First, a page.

[1]  It was fairly expensive, even at the discounted rate for my low income, and my premiums increased by 10% to 20% every year, doubling within a few years.    I pay much, much less now under the Affordable Care Act.

Two Approaches to Anger

Anger is a complicated emotion most often triggered by feeling unfairly treated.   I don’t know that the exact recipe for anger can be arrived at, since it is a protean emotion that comes in many distasteful flavors.   A feeling of aggravating powerlessness is probably always present, as is fear and the associated fight or flight chemicals — and feeling hurt.   Having unfair things done to you that increase your feeling of powerlessness, of being disrespected, will almost certainly make you angry.

I knew a couple who rage at each other constantly.   When their children were young the man agonized about the damage they were doing to their growing kids by openly warring in front of them all the time.   Apparently they couldn’t help it, when the rage built to a certain point they simply had to start screaming at each other.    Unfortunately, this kind of thing sometimes happens in families.   I saw a lot of rage in my childhood home and, in spite of a lot of hard, conscious work, I am still not entirely healed from it.   I am 62, by the way, and have come to understand there is no complete healing possible, if you’ve been scarred enough by violence. You might learn to do much better, but that’s the best you can do.  The damage is always there too.

There are two common approaches to anger.   One involves feeling and expressing it and the other’s main concern is repressing it.   Anger is a supremely threatening emotion, and either way, express or repress, there is a cost.  

The only productive use for expressing anger in a relationship, it seems to me, is to let someone know (and this only works if the person cares about your feelings and is not enraged themself) why you got angry.   If you can make the reason you’re hurt clear, there is a chance the other person, being aware of your sensitivity, will do better to avoid doing the specific thing that hurts you and makes you angry.    That is the best case scenario.   It is hard to do, and is only effective if you can express what you need without anger.   That’s another good reason to calm yourself before attempting to talk to someone who has made you mad.   Feeling anger and being able to calm yourself enough to talk about the underlying issues is hard to do, hard to learn, takes a lot of practice.

I understand that this path requires sitting with a painful emotion, deep thought, difficult introspection, digesting how much of the anger-producing situation might be your own doing, figuring out what you could have done differently, better.  It means engaging with an extremely unpleasant emotion.   The upside is that if you can express your needs clearly and sensibly, and the other person is mature and not a jerk, things might be better in your relationships.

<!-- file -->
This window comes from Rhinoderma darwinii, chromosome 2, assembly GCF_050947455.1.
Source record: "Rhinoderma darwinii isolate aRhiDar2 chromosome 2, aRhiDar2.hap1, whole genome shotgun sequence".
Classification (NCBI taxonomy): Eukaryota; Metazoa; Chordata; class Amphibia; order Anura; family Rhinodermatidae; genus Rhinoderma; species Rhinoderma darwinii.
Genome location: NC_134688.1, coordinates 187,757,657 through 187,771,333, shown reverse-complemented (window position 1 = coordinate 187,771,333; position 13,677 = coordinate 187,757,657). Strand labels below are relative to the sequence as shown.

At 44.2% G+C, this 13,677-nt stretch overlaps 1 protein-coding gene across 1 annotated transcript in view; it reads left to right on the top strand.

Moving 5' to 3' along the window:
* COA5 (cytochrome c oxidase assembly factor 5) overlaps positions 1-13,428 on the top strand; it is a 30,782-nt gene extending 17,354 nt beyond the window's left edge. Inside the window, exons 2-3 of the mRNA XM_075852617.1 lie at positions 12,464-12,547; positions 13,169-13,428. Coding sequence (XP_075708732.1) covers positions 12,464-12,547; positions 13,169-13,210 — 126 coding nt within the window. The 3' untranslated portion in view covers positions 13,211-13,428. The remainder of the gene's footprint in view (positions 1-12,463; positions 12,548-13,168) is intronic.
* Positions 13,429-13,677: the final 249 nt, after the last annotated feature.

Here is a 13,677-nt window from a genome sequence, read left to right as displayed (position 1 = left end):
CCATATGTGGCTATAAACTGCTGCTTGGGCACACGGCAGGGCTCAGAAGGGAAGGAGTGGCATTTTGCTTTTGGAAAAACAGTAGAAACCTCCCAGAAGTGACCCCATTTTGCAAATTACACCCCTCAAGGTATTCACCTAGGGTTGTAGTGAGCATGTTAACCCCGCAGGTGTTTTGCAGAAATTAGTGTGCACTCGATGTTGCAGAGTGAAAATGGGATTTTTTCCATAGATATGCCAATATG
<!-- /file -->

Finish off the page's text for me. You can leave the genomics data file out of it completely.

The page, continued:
The way of repression, suppression, denial is a lifelong trap, it seems to me.  When my warring friends make up they scrupulously pretend that everything is fine, speaking softly, walking delicately on yer proverbial eggshells.  The underlying things each does to provoke the other to rage are waiting, poised, sly, opportunistic, always at the ready.   They leap out at each other with teeth bared, ready to fight to the metaphorical death.   This couple has learned nothing about their mutual rage over the course of many years, except that pretending everything is fine is preferable to looking directly at the monstrous emotions that make them want to kill each other.  Until those emotions take over again and they are screaming at each other while their now adult children wince.

If you become adept at suppressing anger you inevitably suppress other emotions that make us human.   If you don’t allow yourself to feel the common human emotion of anger, something each of us has to struggle with, you also deny yourself the mercy to forgive, to fully and freely feel the many changing emotions that are part of life.  You must be eternally vigilant against anger, clamp down on every other strong emotion in the interest of repressing anger.

The most positive, grateful, peaceful person in the world will, from time to time, encounter aggravating and frustrating situations and people.    You don’t have to always express anger, it’s better to remain mild, sure, but you really do have to feel anger to learn to deal with it better.   Training yourself not to feel anger no matter what will make you a kind of monster.   That is because the anger is actually impossible not to feel once provoked and the feeling has to go somewhere.   If you suppress it, the anger can only go inside.   Anger turned inward produces depression, anxiety, self-justifying assholishness of every kind.

I knew a guy whose best friend in college, a writer he looked up to in the writing program they were in, was screwing the guy’s longtime girlfriend on the sly.   Apparently turned to him in a bar one night, smiled and sang “You’re Gonna Lose That Girl” to him before he quietly went off and seduced the young woman.   This guy wrote a reality-based novel about his college days, and his narrator agonizes for chapter after chapter about why his girl has suddenly, unaccountably given him the cold shoulder.   After page after page of self-torment it turns out the novel’s charismatic protagonist, the writer friend, had turned her into a party girl.    She was no longer interested in the bookish sidekick, she moved on while this guy wrote a doorstop of an unpublished novel about it.